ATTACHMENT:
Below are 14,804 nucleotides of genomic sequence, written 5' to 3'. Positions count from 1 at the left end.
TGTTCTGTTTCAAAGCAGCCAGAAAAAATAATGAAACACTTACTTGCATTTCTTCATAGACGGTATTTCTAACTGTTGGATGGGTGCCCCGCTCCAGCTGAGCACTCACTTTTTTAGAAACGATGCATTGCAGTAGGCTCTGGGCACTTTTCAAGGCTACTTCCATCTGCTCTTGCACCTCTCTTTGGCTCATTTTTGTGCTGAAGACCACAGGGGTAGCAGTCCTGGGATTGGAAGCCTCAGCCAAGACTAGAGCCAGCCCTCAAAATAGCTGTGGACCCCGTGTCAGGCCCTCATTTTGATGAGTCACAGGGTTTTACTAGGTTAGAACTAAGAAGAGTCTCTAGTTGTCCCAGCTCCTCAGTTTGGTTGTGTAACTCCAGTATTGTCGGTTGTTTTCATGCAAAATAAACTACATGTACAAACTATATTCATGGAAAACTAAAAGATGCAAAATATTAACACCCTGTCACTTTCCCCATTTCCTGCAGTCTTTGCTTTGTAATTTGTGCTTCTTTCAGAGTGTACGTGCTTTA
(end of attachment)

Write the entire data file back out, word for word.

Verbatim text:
Below are 14,804 nucleotides of genomic sequence, written 5' to 3'. Positions count from 1 at the left end.
TGTTCTGTTTCAAAGCAGCCAGAAAAAATAATGAAACACTTACTTGCATTTCTTCATAGACGGTATTTCTAACTGTTGGATGGGTGCCCCGCTCCAGCTGAGCACTCACTTTTTTAGAAACGATGCATTGCAGTAGGCTCTGGGCACTTTTCAAGGCTACTTCCATCTGCTCTTGCACCTCTCTTTGGCTCATTTTTGTGCTGAAGACCACAGGGGTAGCAGTCCTGGGATTGGAAGCCTCAGCCAAGACTAGAGCCAGCCCTCAAAATAGCTGTGGACCCCGTGTCAGGCCCTCATTTTGATGAGTCACAGGGTTTTACTAGGTTAGAACTAAGAAGAGTCTCTAGTTGTCCCAGCTCCTCAGTTTGGTTGTGTAACTCCAGTATTGTCGGTTGTTTTCATGCAAAATAAACTACATGTACAAACTATATTCATGGAAAACTAAAAGATGCAAAATATTAACACCCTGTCACTTTCCCCATTTCCTGCAGTCTTTGCTTTGTAATTTGTGCTTCTTTCAGAGTGTACGTGCTTTA